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Sleep apnea affects millions of Americans who have trouble sleeping, daytime drowsiness, and fatigue. It’s a serious condition that makes it hard to breathe during the night and can even block the air moving in and out of your lungs. Sleep apnea causes poor sleep as well as a number of other negative health outcomes. Here’s everything you need to know about the types of sleep apnea and what causes it.
Three Types of Sleep Apnea
There are three types of sleep apnea that can affect your breathing during the night.
- Obstructive sleep apnea: The most common type of sleep apnea is obstructive sleep apnea. In this condition the muscles in the back of the throat relax, closing the airway and physically blocking your lungs.
- Central sleep apnea: Central sleep apnea is less common, and it originates in the brain. During sleep, the brain fails to regulate the muscles you use to breathe. This will lead to shallow or slow breathing, or even pauses in breathing.
- Mixed sleep apnea: Sometimes a person can have both obstructive sleep apnea and central sleep apnea. This mixed sleep apnea has the same symptoms of shallow or slow breathing, as well as a physical block of the airway.
Recognizing the Symptoms of Sleep Apnea
Whether you have obstructive sleep apnea, central sleep apnea or mixed sleep apnea, you will experience some of these symptoms:
- Loud snoring during the night
- A choking feeling during sleep
- A pause in breathing during sleep, followed by a gasp
- Labored breathing during sleep
- Dry mouth in the morning
- Morning headaches
- Daytime fatigue
- Difficulty concentrating or thinking
You may not notice all these symptoms because you sleep through all the sleep disturbances. Ask your partner if they’ve noticed any snoring, choking, or gasping sounds, or if they’ve noticed that you sometimes stop breathing during the night.
What Causes Obstructive Sleep Apnea?
Obstructive sleep apnea is caused by a physical blockage of your airways. During sleep, your tongue, throat, and neck muscles may relax, causing the muscles to narrow or completely block your airway! Your breathing can stop for up to several seconds. Then your brain will send a signal to briefly wake up your body, tightening the muscles and restarting the flow of air.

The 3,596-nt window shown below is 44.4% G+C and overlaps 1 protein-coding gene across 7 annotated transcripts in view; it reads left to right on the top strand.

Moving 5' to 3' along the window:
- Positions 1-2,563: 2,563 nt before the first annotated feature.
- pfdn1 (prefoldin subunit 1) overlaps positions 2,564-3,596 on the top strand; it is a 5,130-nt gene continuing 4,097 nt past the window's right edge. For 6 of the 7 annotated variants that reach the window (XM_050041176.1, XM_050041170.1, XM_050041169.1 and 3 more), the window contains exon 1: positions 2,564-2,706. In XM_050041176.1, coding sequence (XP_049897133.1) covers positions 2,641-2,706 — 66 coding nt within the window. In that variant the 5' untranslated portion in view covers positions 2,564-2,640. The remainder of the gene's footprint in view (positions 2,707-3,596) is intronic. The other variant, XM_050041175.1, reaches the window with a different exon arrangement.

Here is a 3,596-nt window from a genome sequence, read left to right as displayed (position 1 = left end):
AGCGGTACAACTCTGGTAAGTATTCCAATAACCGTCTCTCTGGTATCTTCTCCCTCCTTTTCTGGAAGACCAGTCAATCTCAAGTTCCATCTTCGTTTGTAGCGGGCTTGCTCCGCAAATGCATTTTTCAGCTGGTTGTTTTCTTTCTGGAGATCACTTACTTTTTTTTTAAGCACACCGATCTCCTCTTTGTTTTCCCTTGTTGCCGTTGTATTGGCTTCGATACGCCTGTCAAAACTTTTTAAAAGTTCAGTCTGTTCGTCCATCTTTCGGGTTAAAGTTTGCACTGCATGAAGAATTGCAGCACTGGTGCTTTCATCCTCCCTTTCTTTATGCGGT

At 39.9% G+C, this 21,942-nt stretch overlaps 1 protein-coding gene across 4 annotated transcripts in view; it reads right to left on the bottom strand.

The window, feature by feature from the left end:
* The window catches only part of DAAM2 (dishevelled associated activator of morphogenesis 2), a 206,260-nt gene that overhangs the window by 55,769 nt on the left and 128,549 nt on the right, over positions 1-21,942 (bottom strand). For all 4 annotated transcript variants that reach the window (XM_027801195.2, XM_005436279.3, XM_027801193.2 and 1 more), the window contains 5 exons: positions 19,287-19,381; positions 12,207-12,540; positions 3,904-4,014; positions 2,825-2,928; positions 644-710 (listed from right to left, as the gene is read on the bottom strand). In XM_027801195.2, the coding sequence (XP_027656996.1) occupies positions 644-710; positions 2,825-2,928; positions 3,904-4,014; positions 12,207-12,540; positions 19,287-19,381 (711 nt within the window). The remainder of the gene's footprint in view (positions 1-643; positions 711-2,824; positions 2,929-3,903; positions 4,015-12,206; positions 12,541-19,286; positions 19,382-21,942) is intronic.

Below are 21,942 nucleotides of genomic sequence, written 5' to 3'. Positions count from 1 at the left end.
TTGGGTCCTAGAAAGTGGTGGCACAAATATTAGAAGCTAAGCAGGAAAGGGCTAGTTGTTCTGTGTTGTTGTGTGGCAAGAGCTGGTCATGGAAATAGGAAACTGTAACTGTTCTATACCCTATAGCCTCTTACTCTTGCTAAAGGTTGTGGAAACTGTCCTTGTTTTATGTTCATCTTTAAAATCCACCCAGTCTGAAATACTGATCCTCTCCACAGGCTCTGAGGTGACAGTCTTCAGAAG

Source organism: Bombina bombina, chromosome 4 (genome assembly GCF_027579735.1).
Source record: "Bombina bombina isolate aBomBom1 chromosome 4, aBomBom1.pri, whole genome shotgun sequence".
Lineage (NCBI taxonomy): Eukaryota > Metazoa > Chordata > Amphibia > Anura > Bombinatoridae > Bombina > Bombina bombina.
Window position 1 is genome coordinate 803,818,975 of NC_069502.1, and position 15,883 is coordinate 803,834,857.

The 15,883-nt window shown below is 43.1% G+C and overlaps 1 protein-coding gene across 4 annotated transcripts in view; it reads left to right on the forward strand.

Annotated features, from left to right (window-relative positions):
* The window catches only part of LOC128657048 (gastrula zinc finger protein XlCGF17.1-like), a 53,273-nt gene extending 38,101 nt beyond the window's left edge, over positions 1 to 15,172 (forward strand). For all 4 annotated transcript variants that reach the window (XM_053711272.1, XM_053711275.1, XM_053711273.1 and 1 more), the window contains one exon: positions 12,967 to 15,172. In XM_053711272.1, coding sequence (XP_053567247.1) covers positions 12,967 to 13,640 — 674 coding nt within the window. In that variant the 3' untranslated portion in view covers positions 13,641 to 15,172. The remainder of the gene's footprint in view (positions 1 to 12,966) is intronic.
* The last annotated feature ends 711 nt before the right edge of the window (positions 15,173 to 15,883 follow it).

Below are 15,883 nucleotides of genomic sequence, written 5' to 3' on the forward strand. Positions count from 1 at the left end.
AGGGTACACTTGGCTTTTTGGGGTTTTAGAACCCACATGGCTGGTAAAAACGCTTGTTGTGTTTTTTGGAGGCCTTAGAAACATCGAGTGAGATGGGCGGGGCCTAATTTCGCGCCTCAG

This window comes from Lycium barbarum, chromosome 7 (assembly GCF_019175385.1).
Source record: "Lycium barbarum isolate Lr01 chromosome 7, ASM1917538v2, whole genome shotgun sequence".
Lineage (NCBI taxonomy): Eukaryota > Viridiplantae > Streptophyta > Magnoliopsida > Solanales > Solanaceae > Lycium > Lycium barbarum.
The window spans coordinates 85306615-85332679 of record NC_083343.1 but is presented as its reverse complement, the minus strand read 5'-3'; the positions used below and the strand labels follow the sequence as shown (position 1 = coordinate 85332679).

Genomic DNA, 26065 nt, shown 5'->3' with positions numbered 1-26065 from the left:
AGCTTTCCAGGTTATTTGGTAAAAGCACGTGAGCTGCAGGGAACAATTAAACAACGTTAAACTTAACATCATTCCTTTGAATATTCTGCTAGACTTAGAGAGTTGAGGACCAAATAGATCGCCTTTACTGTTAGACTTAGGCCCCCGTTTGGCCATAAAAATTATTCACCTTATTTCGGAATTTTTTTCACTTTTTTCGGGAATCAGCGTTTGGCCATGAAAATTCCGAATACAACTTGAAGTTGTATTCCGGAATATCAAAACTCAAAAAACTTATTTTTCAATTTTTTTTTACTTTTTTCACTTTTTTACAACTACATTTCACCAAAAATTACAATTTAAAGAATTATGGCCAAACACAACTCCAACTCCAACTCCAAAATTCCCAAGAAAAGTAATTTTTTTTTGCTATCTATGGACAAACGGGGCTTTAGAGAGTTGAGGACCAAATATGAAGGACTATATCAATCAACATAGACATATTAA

You may only be awake for a few moments, and you won’t remember being awake. This can happen more than 30 times in one hour. Your sleep will be completely disrupted, and even if you don’t remember waking up in the night, you won’t have had a deep and restful sleep
What Causes Central Sleep Apnea?
Central sleep apnea has a very different cause than obstructive sleep apnea. In central sleep apnea, it’s the brain rather than the muscles that causes breathing problems. During sleep, your brain continues to regulate the muscles that keep you breathing. Sometimes sleep can disrupt this automatic process, causing you to breath shallower and slower than you should be.
Central sleep apnea can also be caused when the brain doesn’t sense how much carbon dioxide is in the body. When this happens, breathing becomes even shallower and slower than it should be, and your body won’t receive enough oxygen.
Central sleep apnea is usually linked to another health condition, such as a stroke, an illness or infection, an injury that damaged the brain, or even a brain tumor. Some pain medications can also cause central sleep apnea.
Risk Factors for Sleep Apnea
Certain behaviors or conditions can increase your risk of developing obstructive sleep apnea. Some of the most common risk factors for sleep apnea include:
- Physical features such as a narrow airway, or enlarged tonsils that can block the airway
- Chronic nasal congestion at night
- Asthma or other breathing problems
- Obesity that lead to fat deposits around the upper airway and restricting airflow
- High blood pressure
- Sleeping on your back
These are just some of the risk factors for sleep apnea. If you want to learn more about the types of sleep apnea and the causes of sleep apnea, visit us at Sound Sleep Medical. Find out if you have sleep apnea by taking a sleep test, and explore your treatment options so you can get the sleep you need.